-          Weaving with Handpainted Yarns II is to be offered in 2012 through the Blue Ridge Spinners and Weavers Guild, who have graciously agreed to be the guinea pig for our new workshop. In this workshop we’ll start to play with more than 1 variegated yarn in the warp and/or weft.  

Stop by the booth to see our overshot and Bateman samples and, if you are in the area, register for a workshop to create your own.  (Your samples will make great gifts – just ask my children and their growing collections of sample weave kitchen towels!)

Saturday, January 29, 2011

A Weekend of Weaving!

Just back from a weekend of weaving at the Mannings! The fiber group I belong to went up for a class with Tom Knisely on lesser known weaves. Here are some of the things we worked on:

Dimity -
From the class:

 
…and some of you may remember a scarf we did in JOY yarns in a similar weave.

Pique –
Also from class…

Bergman –
It’s hard to see the details in this very small photo, but the pattern area has small diamonds and the structure uses 3 tie downs in rosepath order.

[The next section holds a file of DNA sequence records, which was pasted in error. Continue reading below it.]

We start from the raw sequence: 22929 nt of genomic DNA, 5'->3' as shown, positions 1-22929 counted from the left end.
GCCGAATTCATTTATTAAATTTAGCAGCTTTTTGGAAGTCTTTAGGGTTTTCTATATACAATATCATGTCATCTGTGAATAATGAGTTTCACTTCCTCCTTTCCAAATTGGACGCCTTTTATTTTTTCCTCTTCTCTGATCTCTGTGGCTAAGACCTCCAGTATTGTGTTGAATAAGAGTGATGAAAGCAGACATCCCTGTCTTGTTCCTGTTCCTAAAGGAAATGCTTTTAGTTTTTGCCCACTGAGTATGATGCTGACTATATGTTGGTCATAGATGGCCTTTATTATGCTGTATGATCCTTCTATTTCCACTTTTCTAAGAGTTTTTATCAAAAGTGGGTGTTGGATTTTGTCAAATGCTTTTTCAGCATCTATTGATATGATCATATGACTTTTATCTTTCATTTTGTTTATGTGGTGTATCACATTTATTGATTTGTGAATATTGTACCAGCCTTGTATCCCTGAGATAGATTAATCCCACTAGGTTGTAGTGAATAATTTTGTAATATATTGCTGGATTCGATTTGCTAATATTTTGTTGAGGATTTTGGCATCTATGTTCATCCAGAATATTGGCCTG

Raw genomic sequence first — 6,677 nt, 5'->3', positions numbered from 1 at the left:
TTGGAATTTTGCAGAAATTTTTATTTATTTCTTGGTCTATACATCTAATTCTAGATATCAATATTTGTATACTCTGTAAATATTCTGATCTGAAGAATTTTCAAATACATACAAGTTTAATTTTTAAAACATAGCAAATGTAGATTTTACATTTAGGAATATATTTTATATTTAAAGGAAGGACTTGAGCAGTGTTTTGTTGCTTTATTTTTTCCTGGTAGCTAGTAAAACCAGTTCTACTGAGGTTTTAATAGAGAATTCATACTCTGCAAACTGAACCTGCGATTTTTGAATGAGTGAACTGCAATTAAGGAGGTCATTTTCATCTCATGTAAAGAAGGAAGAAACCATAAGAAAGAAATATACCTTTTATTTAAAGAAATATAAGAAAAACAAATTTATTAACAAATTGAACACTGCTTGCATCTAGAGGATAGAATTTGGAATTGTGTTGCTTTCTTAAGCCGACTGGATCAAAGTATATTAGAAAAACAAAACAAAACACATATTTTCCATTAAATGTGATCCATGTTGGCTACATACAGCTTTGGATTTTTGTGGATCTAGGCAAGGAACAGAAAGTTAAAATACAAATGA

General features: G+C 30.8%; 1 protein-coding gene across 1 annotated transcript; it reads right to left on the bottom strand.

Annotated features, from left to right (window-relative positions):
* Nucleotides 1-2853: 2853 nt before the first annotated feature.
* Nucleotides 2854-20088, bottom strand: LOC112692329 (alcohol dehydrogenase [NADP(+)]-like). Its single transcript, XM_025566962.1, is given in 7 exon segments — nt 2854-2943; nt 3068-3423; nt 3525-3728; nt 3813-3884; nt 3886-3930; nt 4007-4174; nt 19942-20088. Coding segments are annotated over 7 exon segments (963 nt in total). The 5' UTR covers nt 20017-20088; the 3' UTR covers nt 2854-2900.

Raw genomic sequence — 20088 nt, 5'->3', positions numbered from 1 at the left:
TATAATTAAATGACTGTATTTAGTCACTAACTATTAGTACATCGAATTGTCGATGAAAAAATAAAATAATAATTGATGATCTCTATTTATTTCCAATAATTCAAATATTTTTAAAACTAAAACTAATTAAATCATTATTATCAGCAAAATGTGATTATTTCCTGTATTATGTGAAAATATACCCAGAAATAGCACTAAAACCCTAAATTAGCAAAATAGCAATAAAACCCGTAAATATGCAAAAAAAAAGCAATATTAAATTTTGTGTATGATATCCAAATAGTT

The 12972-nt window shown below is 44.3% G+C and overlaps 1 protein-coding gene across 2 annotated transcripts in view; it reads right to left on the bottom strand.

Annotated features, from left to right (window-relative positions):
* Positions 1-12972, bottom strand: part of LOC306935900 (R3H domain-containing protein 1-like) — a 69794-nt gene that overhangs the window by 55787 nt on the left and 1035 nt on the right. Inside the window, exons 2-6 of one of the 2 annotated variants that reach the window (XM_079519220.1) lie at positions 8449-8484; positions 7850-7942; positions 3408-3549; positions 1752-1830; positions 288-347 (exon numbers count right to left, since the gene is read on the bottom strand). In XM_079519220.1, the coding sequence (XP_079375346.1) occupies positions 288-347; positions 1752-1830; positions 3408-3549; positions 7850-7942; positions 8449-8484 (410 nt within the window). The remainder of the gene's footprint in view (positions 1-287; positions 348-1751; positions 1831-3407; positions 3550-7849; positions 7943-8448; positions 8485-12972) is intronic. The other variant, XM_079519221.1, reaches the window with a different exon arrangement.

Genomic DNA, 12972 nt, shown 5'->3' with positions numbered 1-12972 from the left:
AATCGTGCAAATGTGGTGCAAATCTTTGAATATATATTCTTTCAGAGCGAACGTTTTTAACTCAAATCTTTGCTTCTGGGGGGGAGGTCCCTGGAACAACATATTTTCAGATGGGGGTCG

Quigley –
This structure has 4 tie downs per block.




Bateman Multi-Tabby –
The bottom part of the sample is treadled as written and the other two mix-up the treadle order. Very subtle but effective.



We have a scarf sample of a Bateman Multi-Tabby at our shows. I can’t put my hands on the photo, so stop by the booth!


Diane and I had a great weekend and really enjoyed having so much time blocked out just to weave. The Bateman Multi-Tabby is one of Diane’s favorites. Now that I’m home, I want to revisit some of the weaves we worked on and get a little more creative. Many of these structures were used for traditional coverlets, but we all know that I’m not very traditional. We only used 8 harnesses in class, but I have 32 to play with! I’d like to experiment with more blocks and some abstract arrangements. And , of course, with JOY 60/2 silk or 30/2 Tencel.